3. Good to see Chad Green get back into a game and look like regular season Chad Green last night. He gave up the grand slam to Francisco Lindor in Game Two of the ALDS and hadn’t been heard from since. It seemed like he earned a temporary demotion out of the Circle of Trust™. And, given how flat his stuff looked in that Game Two meltdown, it was fair to wonder whether he hit a wall after appearing in so many games and throwing so many high-leverage innings this year. Green had six days off between appearances and it seems to have served him well. He was throwing fire and missing bats last night. That’s huge. A back-to-normal Chad Green makes the Yankees that much more dangerous, especially since these two teams will play three games in three days next week. Girardi won’t be able to ride David Robertson and Aroldis Chapman as much those days, so someone else will have to pick up the slack. Green will be one of those someones.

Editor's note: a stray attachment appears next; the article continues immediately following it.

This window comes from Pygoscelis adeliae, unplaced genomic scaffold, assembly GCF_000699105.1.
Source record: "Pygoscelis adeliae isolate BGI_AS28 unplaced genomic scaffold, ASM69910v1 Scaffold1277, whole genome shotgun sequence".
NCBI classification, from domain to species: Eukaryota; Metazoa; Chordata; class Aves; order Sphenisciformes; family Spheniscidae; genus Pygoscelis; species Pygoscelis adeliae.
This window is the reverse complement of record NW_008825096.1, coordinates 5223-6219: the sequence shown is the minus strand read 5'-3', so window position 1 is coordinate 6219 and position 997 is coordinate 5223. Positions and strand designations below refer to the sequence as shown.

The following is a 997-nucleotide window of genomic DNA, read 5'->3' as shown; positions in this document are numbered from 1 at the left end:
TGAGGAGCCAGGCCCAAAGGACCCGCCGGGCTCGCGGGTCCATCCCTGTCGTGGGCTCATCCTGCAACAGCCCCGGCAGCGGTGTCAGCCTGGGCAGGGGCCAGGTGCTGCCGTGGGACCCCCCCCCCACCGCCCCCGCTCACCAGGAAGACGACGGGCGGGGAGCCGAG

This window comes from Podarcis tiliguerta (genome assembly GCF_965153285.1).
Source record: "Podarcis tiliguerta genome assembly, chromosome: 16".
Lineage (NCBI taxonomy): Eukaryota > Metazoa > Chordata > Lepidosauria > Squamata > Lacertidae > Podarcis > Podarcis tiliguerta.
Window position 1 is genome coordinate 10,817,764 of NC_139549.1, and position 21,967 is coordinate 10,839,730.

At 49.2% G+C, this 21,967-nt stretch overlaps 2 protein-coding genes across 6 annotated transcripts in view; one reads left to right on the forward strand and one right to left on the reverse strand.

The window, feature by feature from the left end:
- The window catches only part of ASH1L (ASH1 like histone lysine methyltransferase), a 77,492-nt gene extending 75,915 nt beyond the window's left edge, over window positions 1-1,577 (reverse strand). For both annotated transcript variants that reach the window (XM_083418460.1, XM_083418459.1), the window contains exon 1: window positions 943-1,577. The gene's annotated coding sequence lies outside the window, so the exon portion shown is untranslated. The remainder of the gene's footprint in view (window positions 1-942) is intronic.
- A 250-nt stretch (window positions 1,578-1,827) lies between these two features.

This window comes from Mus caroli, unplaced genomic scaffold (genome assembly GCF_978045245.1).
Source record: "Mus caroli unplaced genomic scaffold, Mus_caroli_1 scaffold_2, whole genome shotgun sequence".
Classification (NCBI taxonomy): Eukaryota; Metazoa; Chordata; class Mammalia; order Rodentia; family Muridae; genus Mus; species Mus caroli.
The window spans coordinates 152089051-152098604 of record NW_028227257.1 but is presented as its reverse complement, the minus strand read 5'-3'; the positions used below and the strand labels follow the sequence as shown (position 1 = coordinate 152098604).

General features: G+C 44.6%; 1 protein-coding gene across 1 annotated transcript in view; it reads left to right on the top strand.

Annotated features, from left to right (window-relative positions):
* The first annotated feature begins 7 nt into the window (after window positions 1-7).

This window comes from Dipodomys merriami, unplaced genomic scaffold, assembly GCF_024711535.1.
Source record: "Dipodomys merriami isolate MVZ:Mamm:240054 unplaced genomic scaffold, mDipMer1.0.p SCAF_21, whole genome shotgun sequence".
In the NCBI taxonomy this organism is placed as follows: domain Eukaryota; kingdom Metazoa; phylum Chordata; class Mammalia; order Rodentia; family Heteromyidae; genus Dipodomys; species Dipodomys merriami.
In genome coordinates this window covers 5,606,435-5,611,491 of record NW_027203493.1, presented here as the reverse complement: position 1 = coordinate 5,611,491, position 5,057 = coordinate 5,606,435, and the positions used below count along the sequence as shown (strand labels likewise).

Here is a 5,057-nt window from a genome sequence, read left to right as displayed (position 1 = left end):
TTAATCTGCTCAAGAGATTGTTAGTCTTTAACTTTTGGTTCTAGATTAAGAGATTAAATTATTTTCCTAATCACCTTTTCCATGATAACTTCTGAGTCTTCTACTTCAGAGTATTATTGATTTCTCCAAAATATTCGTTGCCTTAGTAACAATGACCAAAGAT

The DH situation in picture form. (Ronald Martinez/Getty)
The DH situation in picture form. (Ronald Martinez/Getty)